Fine Motor Development with Blocks is a great way to build many skills needed in handwriting.
In Hand Manipulation with Coins can help build skills needed for pencil grasp like manipulating the pencil during letter formation.
Thumb Opposition is an important skill needed for an open thumb web space and functional and efficient grasp on the pencil.
Mini Circles Pencil Control Exercises help with building small motor movements and tripod grasp through improved intrinsic muscle strength.
Finger Isolation with Play Dough helps with minute movements of the hands and individual finger movements in managing the pencil.
Clay Exercises can help strengthen the muscles of the hand for increased endurance of pencil grasp.
Motoric Separation of the Hand is essential for managing the pencil while utilizing the ulnar, stability side of the hand.
Fine Motor Play with Tissue Paper is a great way to build intrinsic muscle strength. Strength in the intrinsic muscles ensure a functional tripod grasp. In-Hand Manipulation: Two Activities In hand manipulation is necessary during pencil grasp to manipulate and advance the pencil while writing, as well as making adjustments with the pencil while erasing. Fine Motor Table-Top Play addresses intrinsic muscle strengthening. DIY Lacing Cards improves bilateral coordination, needed for holding the paper while writing.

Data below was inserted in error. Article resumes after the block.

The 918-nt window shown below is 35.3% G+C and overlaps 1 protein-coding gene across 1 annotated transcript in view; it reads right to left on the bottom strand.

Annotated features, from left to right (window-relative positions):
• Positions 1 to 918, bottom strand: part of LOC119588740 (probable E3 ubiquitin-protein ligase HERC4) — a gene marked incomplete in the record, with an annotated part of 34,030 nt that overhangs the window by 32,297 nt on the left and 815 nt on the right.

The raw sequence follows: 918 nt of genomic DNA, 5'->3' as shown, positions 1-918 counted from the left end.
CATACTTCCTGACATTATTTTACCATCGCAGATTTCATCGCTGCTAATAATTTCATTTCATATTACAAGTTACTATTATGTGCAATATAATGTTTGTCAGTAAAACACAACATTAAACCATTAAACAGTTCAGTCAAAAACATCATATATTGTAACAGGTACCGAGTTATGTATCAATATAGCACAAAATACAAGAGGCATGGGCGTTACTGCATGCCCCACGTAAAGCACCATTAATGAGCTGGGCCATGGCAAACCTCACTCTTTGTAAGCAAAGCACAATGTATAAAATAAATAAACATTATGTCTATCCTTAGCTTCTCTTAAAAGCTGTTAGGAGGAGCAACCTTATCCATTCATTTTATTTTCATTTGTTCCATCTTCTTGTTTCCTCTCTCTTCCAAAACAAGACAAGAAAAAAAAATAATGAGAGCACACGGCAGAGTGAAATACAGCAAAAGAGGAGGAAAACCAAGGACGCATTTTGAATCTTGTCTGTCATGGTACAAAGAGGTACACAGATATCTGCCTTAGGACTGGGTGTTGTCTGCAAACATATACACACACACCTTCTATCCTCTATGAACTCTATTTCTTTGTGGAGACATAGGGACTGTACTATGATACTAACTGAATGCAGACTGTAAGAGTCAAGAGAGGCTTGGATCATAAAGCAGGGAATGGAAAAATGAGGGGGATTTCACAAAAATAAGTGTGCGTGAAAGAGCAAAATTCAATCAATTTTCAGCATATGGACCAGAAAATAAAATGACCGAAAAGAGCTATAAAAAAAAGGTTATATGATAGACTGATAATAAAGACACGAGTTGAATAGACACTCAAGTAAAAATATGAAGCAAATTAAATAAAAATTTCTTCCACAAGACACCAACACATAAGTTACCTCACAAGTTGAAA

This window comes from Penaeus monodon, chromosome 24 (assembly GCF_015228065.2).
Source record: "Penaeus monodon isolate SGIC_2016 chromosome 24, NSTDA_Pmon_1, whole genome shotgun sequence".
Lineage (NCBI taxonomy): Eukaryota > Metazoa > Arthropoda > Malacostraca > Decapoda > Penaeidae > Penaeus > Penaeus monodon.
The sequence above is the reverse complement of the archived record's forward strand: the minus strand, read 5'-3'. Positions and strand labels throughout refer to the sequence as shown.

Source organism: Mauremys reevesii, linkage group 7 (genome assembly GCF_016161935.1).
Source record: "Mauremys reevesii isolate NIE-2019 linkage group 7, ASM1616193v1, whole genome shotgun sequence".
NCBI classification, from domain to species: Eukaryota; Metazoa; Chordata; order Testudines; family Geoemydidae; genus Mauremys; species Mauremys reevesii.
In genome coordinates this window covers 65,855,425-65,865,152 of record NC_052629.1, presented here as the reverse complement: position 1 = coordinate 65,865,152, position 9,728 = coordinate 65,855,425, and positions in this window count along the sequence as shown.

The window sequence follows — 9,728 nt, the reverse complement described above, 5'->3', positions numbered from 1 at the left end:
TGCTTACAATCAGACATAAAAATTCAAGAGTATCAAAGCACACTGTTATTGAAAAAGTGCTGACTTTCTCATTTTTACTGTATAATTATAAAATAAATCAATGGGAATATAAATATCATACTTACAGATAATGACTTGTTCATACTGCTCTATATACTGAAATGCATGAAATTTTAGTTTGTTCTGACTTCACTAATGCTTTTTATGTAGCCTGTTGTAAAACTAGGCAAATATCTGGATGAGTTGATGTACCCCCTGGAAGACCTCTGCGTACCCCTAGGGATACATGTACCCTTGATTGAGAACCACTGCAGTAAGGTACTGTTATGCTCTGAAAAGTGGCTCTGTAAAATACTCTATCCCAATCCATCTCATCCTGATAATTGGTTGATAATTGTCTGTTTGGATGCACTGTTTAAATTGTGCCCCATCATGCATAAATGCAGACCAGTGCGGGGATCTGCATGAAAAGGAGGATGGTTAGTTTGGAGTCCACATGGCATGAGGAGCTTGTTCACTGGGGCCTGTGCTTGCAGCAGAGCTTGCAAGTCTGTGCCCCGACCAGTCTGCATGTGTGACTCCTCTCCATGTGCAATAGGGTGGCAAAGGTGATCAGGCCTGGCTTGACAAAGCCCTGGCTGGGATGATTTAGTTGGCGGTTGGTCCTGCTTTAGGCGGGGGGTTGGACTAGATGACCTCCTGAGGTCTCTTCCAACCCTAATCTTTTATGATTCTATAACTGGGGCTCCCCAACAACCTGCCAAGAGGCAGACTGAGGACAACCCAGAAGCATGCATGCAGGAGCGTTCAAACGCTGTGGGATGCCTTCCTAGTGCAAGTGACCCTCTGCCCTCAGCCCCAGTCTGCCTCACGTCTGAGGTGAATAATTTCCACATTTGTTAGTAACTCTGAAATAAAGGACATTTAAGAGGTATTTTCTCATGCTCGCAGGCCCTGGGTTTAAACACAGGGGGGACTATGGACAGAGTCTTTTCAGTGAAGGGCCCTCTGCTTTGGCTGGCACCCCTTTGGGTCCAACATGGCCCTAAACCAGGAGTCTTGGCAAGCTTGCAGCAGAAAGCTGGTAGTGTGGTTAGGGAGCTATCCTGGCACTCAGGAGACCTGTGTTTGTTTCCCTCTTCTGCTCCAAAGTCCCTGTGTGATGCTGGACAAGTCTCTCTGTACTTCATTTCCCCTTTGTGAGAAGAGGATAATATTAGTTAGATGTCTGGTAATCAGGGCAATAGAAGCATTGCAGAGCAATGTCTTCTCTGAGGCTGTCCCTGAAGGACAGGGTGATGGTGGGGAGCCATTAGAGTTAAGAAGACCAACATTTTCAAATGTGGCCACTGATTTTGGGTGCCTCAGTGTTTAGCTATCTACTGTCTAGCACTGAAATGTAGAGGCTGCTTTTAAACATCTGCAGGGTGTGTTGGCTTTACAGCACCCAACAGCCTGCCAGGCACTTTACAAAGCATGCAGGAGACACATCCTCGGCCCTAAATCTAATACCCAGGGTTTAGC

Pipe Cleaner Fun builds tripod grasp for use with handwriting. Fine Motor Strengthening Color Match works on increasing the intrinsic muscle strength of the hands. Pencil Control Worksheets You Can Make at Home These worksheets build pencil control, line awareness, and spatial awareness during handwriting.
Learning With Dyed Pasta provides a fun activity for building eye hand coordination. Manipulating Coins for Fine Motor Development is a great way to work on in-hand manipulation needed for manipulating the pencil during handwriting. Rainbow Writing provides a resistive writing surface, providing proprioceptive feedback and a way to work on motor planning in letter formation, as well as tripod grasp on the pencil.
Tripod Grasp with Wikki Stix Pushing the wikki stix into the container works on tripod grasp and intrinsic muscle strength, as well as bilateral coordination. Using Pipe Cleaners in Fine Motor Play also improves intrinsic muscle strength and bilateral coordination with a brightly colored stick. Using the plastic bottle provides great auditory feedback.
Pencil grasp Activities
Here are more ways to work on pencil grasp using fun activities:
Play Dough (Here’s a GREAT play dough recipe using old crayons.)
Pop bubble wrap
Play with play dough or silly putty
Use spray bottles to water plants
Play hand games like “where is thumbkin”
Colleen Beck, OTR/L is an occupational therapist with 20 years experience, graduating from the University of Pittsburgh in 2000. Colleen created The OT Toolbox to inspire therapists, teachers, and parents with easy and fun tools to help children thrive. As the creator, author, and owner of the website and its social media channels, Colleen strives to empower those serving kids of all levels and needs. Want to collaborate? Send an email to firstname.lastname@example.org.